Feb. 14, 2005 A computer program that can solve the Go game for a 5x5 playing board. Dutch researcher Erik van der Werf achieved a world first with this program. A complete Go playing board has 19x19 rows. Van der Werf investigated new computing techniques to improve the Go programs with the ultimate aim of beating the best human players.
Not only has Van der Werf solved the Go game on a playing board of 5x5 rows, but also Battle Go (a simplified version of Go) for boards of up to 6x6 rows. With their last program MAGOG, Van der Werf and his colleagues won the bronze medal at the 9x9 Go tournament, held at the ninth Computer Olympiad in Israel last summer.
Van der Werf's research focused on searching and learning techniques for games programs. Searching techniques are used in chess programs to think several moves ahead. This allows the tactical complications in positions to be better assessed. A search program that is efficient enough to think so far ahead that it achieves end positions can, in principle, play perfectly. The MIGOS program used to solve the Go game on a 5x5 playing board, is based on searching techniques.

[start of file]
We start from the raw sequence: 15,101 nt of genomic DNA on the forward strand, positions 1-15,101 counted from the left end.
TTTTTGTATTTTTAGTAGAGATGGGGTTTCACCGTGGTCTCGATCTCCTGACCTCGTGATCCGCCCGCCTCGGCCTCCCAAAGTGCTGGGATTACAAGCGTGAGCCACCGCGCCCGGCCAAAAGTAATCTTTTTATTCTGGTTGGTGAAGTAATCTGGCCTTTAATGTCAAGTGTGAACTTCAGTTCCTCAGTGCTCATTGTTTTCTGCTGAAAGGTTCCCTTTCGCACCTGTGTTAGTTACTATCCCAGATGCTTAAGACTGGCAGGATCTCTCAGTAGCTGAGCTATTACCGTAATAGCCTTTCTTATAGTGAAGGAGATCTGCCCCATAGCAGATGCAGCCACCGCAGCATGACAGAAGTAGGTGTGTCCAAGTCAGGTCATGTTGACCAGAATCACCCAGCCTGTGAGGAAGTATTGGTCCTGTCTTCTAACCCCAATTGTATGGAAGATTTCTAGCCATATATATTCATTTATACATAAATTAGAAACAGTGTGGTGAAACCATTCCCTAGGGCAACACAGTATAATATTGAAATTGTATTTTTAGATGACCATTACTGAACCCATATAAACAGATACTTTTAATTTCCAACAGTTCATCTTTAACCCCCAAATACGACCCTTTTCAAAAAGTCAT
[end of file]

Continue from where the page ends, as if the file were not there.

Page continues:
However, searching techniques alone are not enough to play Go well on larger playing boards. Then the program cannot always search deep enough to achieve end positions. Therefore, Van der Werf also investigated learning techniques, which are used in games such as backgammon or other complex applications such as image recognition. The computer uses learning techniques to learn from human demonstration games which the Go program analyses. Van der Werf used learning techniques to predict strong positions, predict life and death and to estimate potential territory.
Go is a board game from Eastern Asia for two players. Each tries to surround a territory with stones of their colour. A player can strike the stones of his opponent by surrounding these with his own stones. The player with the most territory wins the game. According to legend, the game was first played in 2300 BC by a Chinese emperor who wanted to teach his son tactics, strategy and concentration.
In 1997, the chess computer Deep Blue beat the world chess champion Kasparov. Yet almost eight years later, a Go program that can beat a good amateur has yet to be developed. In the mid-1980s the Taiwanese industrial mogul Mr Ing put up $1 million for the maker of the first Go program capable of beating a professional player. The prize money expired in 2000 with the death of Mr Ing, but the challenge has yet to be met.
The research was funded by the Netherlands Organisation for Scientific Research.
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